Mooney plays a mean shortstop for the defending champs, at times drawing the rare and beautiful “plus-plus” distinction for his glovework. Heard an amusing — probably because I’m a Phillies fan — Freddy Galvis comp on him that got me wondering about where the many age appropriate Latin American prospects who have already been in pro ball for years would be drafted if eligible in 2011. After about 20 minutes of trying to incorporate them into some kind of Alternate Reality Mock Draft, I gave up and came back to Mooney. The Gamecocks shortstop isn’t big (5-7, 150) or toolsy (besides his defense and a strong arm), but he could make it as a defense-first eight- or nine-hole hitter somewhere, someday.

20. UC Irvine JR SS DJ Crumlich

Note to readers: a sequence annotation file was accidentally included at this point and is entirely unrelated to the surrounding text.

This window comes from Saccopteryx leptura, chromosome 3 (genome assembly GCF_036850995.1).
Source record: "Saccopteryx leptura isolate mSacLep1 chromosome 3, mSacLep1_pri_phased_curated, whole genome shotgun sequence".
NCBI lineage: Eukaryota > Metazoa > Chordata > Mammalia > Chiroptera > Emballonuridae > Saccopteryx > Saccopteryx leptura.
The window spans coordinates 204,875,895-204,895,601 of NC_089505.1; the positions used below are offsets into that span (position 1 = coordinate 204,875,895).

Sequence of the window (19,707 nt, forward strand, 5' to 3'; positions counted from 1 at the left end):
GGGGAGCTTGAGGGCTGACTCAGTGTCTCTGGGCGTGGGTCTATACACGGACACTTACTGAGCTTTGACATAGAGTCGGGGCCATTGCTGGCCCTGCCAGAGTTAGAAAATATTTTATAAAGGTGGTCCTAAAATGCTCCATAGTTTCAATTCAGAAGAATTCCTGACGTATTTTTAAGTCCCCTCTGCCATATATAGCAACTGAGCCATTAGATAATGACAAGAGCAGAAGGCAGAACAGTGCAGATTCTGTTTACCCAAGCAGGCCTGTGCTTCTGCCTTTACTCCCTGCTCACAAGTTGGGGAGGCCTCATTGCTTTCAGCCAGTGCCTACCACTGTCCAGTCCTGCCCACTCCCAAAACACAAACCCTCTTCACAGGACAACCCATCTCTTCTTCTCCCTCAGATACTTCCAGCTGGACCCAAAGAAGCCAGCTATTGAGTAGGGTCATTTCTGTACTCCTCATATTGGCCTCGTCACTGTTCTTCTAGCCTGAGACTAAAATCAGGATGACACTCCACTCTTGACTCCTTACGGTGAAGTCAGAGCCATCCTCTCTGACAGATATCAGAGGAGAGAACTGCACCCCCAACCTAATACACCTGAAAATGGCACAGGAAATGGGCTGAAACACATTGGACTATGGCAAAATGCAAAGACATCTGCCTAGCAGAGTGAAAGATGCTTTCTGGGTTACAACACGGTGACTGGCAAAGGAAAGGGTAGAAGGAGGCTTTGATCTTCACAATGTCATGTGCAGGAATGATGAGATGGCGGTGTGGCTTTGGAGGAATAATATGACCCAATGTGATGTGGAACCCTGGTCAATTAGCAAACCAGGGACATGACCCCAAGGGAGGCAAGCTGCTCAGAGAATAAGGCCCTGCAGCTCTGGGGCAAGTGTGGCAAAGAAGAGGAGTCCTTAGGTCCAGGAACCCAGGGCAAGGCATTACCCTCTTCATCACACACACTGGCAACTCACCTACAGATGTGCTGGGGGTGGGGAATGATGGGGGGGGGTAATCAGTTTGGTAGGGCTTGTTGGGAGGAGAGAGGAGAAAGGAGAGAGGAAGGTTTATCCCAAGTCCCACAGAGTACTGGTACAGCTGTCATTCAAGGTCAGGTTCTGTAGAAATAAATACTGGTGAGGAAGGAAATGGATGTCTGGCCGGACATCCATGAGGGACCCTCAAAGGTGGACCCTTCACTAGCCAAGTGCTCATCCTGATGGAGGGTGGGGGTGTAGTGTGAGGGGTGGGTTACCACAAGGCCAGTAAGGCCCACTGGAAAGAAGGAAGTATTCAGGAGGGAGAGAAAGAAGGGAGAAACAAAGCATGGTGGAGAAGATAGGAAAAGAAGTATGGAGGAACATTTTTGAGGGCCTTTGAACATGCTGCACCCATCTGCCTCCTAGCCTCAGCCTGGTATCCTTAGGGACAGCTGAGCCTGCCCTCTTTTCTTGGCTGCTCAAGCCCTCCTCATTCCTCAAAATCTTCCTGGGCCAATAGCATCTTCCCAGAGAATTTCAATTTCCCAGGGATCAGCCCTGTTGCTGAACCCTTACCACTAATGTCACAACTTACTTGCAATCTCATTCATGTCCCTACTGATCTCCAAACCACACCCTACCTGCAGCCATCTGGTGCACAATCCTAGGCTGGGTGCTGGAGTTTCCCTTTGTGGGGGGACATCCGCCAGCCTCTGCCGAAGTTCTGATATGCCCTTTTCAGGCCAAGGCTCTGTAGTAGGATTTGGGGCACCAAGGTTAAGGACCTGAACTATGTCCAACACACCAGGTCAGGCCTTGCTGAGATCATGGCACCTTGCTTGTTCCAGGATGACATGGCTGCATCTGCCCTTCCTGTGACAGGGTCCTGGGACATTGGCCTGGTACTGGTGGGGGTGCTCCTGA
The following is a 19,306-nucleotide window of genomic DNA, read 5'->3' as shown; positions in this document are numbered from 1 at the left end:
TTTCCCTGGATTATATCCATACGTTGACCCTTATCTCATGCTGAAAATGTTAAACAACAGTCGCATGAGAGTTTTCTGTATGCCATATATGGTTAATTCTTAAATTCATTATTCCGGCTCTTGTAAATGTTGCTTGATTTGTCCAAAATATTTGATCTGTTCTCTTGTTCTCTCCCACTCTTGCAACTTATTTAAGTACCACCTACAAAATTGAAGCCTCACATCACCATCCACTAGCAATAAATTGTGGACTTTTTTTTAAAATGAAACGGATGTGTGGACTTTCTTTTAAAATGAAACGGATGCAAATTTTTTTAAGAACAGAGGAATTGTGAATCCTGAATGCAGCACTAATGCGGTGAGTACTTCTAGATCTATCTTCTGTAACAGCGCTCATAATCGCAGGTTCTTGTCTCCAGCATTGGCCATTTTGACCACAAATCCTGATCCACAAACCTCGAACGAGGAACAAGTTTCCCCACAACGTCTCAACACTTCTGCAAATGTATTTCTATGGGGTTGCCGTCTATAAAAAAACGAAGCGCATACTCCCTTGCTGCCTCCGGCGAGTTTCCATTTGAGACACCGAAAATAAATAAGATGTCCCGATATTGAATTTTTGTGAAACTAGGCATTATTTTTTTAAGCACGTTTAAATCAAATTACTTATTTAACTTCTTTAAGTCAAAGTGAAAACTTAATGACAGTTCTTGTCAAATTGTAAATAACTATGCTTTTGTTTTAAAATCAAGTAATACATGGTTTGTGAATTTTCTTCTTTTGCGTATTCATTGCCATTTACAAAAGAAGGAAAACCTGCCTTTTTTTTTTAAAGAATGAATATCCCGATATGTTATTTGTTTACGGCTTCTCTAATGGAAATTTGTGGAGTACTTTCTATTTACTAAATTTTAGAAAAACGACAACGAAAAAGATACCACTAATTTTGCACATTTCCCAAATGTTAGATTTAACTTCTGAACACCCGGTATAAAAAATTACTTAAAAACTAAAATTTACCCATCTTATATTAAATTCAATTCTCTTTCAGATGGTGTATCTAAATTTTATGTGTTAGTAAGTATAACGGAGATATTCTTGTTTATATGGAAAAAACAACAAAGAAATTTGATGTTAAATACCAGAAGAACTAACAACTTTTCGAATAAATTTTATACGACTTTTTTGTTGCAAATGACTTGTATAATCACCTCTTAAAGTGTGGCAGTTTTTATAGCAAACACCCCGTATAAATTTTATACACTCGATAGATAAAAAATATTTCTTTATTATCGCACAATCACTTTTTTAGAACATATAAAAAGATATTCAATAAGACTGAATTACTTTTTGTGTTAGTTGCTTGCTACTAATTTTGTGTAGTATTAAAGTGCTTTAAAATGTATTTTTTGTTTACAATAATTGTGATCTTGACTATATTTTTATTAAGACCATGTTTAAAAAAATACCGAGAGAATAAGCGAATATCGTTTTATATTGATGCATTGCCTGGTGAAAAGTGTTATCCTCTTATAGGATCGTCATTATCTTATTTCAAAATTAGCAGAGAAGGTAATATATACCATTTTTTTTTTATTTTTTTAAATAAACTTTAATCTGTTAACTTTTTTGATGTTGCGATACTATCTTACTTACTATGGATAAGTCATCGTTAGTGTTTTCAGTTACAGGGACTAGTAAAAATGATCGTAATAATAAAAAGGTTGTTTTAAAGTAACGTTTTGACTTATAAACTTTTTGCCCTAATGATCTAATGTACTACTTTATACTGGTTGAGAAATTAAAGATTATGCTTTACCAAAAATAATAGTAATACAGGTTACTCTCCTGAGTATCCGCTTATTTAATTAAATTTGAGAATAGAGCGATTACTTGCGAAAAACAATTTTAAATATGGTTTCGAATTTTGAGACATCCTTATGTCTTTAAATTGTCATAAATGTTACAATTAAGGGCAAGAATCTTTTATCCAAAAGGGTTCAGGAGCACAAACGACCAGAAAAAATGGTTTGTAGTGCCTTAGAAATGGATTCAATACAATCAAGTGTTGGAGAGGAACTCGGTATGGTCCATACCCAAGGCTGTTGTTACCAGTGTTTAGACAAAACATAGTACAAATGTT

*** 2010: 310/421/422 – 19 BB/14 K – 116 AB – 2/4 SB
*** 2011: .299/.402/.403 – 29 BB/26 K – 201 AB – 4/7 SB

Crumlich has been very consistent since enrolling at UC Irvine. That consistency has been both a blessing — who doesn’t like a steady performer? — and a curse (consistently average or worse tools won’t draw anybody but an area scout down to see you). My guess is that Crumlich gets the chance to display that consistency for one more college season.

21. Oregon JR SS KC Serna

*** 2010: .365/.437/.498 – 23 BB/22 K – 233 AB – 14/22 SB
*** 2011: .234/.347/.299 – 25 BB/28 K – 167 AB – 12/12 SB

Rahmatulla, Semien, and now Serna – three Pac-10 shortstop prospects who underperformed greatly in 2011. Serna’s struggles are more damning, for no other reason than his spotty track record of staying out of trouble away from the diamond. Scouts will overlook character concerns as best they can if you can really, really play; if you can’t, you’ll be labeled as a player that will cause more headaches than you’re worth.

22. Army SR SS Clint Moore

*** 2010: .305/.410/.550 – 20 BB/27 K – 151 AB – 4/7 SB
*** 2011: .274/.367/.571 – 22 BB/45 K – 168 AB – 4/5 SB